I guess, really what it does is it just makes this random molten lead pattern on top of all the other layers. So it doesn't hurt anything, but it doesn't necessarily make our lives any easier, that's for sure. Now if you switch over to the History panel, you are going to see everything that happened, all the steps that were associated with this wacky effect here, because if you are working on with me, then the only state that was there, on your behalf, was the open state. Everything else, all these other operations, were created by the action, including New layer, Fill, Clouds and all this other garbage. Also, it went ahead and created a snapshot. This is something a lot of the actions do, and it's a pretty good idea, and we will come back to this, because that means if I didn't get around to saving my image before I played back the action, then I might have pretty hopelessly messed things up because I would be hard pressed to figure out, when I go back to the History panel, exactly where the action started.

So you just click on that snapshot, and then you are back in business, because that saves the image as it existed before the action transpired. So that's kind of a nice thing. You can try out some these other guys as well, if you want to. What we are going to do though, is we are going to make a new action, and here is how you do that. First of all, you have got to make an action set in which to house your action, and you don't add your action to the Default Actions, believe me, because it will just get lost in the shuffle, and these guys are for beans, frankly. I am going to go ahead and twirl this folder closed, and I am going to drop down to the bottom of the Actions panel and click on this little folder that says Create New Set. And that's the way to go. And also, by the way, your actions have been the organized into sets if you want them to be mobile, if you want to move them to a different system, if you want to share them with friends, if you want to switch them between the Mac and a PC, and so on.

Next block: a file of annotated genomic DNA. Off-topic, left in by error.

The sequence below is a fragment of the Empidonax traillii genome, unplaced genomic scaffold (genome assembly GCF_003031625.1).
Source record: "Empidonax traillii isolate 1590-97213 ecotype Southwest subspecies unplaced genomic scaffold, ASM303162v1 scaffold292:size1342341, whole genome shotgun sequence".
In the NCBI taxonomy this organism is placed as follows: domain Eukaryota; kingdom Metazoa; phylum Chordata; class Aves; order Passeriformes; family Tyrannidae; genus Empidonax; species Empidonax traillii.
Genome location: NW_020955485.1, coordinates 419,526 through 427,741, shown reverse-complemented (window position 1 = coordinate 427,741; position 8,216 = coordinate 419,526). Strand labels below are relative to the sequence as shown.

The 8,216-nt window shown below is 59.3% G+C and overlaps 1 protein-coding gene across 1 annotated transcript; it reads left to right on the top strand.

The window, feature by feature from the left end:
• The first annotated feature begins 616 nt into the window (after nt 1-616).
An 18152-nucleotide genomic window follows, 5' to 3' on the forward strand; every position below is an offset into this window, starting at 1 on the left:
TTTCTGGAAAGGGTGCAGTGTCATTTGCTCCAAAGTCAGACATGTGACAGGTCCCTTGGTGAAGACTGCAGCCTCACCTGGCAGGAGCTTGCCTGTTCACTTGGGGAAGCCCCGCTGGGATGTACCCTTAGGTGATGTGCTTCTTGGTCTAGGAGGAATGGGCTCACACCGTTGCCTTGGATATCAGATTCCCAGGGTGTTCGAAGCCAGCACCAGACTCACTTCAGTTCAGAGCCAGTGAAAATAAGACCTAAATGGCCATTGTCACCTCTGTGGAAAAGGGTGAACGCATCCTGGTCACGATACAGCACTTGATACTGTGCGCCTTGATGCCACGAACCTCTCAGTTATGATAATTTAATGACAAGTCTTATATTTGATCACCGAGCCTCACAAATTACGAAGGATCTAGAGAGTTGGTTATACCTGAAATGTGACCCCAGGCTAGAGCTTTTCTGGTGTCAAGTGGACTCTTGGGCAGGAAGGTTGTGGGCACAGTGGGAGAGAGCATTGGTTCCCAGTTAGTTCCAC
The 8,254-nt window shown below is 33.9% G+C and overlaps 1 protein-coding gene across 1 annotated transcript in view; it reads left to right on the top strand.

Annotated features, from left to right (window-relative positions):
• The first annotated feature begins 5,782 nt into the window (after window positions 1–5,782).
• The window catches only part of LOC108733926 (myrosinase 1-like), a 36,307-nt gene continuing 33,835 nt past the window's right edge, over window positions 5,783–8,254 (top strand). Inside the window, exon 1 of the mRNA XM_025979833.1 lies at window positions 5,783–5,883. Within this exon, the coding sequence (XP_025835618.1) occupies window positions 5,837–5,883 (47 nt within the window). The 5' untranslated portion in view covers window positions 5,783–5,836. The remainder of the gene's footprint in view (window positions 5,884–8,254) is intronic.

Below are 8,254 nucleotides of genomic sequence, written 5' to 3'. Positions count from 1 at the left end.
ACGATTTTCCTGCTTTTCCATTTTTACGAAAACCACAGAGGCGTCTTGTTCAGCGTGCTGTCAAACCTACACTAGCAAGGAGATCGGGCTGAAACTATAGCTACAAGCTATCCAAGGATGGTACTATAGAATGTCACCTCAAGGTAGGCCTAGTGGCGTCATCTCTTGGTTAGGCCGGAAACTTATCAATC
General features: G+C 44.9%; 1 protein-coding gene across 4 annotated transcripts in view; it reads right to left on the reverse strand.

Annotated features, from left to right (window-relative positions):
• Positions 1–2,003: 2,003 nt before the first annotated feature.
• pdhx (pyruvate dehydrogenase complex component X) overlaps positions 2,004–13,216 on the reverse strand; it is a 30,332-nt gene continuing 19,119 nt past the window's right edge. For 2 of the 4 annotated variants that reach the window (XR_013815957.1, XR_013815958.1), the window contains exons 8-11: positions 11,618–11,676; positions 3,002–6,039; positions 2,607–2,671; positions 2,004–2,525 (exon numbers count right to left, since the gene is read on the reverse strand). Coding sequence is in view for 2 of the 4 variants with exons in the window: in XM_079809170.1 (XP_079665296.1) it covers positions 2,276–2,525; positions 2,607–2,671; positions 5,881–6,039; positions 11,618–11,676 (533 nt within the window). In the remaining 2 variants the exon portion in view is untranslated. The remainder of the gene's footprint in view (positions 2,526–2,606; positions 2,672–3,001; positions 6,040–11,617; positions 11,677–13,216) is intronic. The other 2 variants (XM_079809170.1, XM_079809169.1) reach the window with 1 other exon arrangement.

So go ahead and click on that New Set icon right there, the little folder icon. And let's go ahead and call his Productivity, and you can call it anything you want later, but for now this is a good name for it, because these are some practical actions. Click OK, and now we are going to create the action itself. Now you can't just start recording an action. Notice that the circular record button is not available to me right now; instead, you need to make an action in the first place, and I will show you how to do that in the next exercise.

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This video is part of

Image for Photoshop CS5 One-on-One: Mastery
Photoshop CS5 One-on-One: Mastery

192 video lessons · 43678 viewers

Deke McClelland
Author

 
Expand all | Collapse all
  1. 40m 45s
    1. Welcome
      2m 45s
    2. Making Photoshop your default image editor
      7m 43s
    3. Installing the dekeKeys keyboard shortcuts
      8m 10s
    4. Remapping OS shortcuts
      7m 37s
    5. Installing the Best Workflow color settings